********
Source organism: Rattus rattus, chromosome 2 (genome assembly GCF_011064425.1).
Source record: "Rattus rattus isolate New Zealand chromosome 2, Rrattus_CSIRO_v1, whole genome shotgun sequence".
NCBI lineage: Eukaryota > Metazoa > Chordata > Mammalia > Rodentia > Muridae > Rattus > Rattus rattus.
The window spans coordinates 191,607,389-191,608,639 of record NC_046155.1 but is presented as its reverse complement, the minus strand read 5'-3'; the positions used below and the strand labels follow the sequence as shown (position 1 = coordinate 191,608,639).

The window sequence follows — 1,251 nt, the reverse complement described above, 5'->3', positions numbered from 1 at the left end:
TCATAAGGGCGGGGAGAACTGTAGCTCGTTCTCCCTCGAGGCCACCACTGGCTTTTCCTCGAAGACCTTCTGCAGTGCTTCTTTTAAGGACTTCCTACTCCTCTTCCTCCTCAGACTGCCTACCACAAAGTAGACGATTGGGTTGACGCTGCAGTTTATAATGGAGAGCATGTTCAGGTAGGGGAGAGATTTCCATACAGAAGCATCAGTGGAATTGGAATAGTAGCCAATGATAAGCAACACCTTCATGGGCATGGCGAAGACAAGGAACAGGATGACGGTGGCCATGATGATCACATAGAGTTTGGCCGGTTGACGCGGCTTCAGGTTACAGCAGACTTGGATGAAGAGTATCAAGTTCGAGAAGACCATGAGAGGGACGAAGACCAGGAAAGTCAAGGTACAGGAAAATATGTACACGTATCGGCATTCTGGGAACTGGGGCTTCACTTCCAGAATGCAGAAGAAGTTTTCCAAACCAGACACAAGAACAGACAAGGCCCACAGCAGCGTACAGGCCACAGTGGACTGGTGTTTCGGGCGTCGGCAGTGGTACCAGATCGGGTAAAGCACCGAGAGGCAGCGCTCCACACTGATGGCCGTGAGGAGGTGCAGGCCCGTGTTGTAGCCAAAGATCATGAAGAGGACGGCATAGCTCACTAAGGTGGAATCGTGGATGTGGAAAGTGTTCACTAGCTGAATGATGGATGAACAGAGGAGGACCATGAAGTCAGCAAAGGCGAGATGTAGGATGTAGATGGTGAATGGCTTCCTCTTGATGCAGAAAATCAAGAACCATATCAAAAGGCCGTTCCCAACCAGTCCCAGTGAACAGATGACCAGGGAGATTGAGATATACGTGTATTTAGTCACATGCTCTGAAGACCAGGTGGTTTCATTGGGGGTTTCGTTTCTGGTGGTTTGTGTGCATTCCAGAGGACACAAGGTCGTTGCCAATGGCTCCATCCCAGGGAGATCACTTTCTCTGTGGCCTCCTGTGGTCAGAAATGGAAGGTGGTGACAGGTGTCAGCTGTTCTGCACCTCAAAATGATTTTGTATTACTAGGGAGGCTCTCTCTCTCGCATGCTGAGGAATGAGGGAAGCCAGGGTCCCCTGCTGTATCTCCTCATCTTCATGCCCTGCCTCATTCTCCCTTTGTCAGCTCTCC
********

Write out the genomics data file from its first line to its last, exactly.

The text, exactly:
Source organism: Rattus rattus, chromosome 2 (genome assembly GCF_011064425.1).
Source record: "Rattus rattus isolate New Zealand chromosome 2, Rrattus_CSIRO_v1, whole genome shotgun sequence".
NCBI lineage: Eukaryota > Metazoa > Chordata > Mammalia > Rodentia > Muridae > Rattus > Rattus rattus.
The window spans coordinates 191,607,389-191,608,639 of record NC_046155.1 but is presented as its reverse complement, the minus strand read 5'-3'; the positions used below and the strand labels follow the sequence as shown (position 1 = coordinate 191,608,639).

The window sequence follows — 1,251 nt, the reverse complement described above, 5'->3', positions numbered from 1 at the left end:
TCATAAGGGCGGGGAGAACTGTAGCTCGTTCTCCCTCGAGGCCACCACTGGCTTTTCCTCGAAGACCTTCTGCAGTGCTTCTTTTAAGGACTTCCTACTCCTCTTCCTCCTCAGACTGCCTACCACAAAGTAGACGATTGGGTTGACGCTGCAGTTTATAATGGAGAGCATGTTCAGGTAGGGGAGAGATTTCCATACAGAAGCATCAGTGGAATTGGAATAGTAGCCAATGATAAGCAACACCTTCATGGGCATGGCGAAGACAAGGAACAGGATGACGGTGGCCATGATGATCACATAGAGTTTGGCCGGTTGACGCGGCTTCAGGTTACAGCAGACTTGGATGAAGAGTATCAAGTTCGAGAAGACCATGAGAGGGACGAAGACCAGGAAAGTCAAGGTACAGGAAAATATGTACACGTATCGGCATTCTGGGAACTGGGGCTTCACTTCCAGAATGCAGAAGAAGTTTTCCAAACCAGACACAAGAACAGACAAGGCCCACAGCAGCGTACAGGCCACAGTGGACTGGTGTTTCGGGCGTCGGCAGTGGTACCAGATCGGGTAAAGCACCGAGAGGCAGCGCTCCACACTGATGGCCGTGAGGAGGTGCAGGCCCGTGTTGTAGCCAAAGATCATGAAGAGGACGGCATAGCTCACTAAGGTGGAATCGTGGATGTGGAAAGTGTTCACTAGCTGAATGATGGATGAACAGAGGAGGACCATGAAGTCAGCAAAGGCGAGATGTAGGATGTAGATGGTGAATGGCTTCCTCTTGATGCAGAAAATCAAGAACCATATCAAAAGGCCGTTCCCAACCAGTCCCAGTGAACAGATGACCAGGGAGATTGAGATATACGTGTATTTAGTCACATGCTCTGAAGACCAGGTGGTTTCATTGGGGGTTTCGTTTCTGGTGGTTTGTGTGCATTCCAGAGGACACAAGGTCGTTGCCAATGGCTCCATCCCAGGGAGATCACTTTCTCTGTGGCCTCCTGTGGTCAGAAATGGAAGGTGGTGACAGGTGTCAGCTGTTCTGCACCTCAAAATGATTTTGTATTACTAGGGAGGCTCTCTCTCTCGCATGCTGAGGAATGAGGGAAGCCAGGGTCCCCTGCTGTATCTCCTCATCTTCATGCCCTGCCTCATTCTCCCTTTGTCAGCTCTCC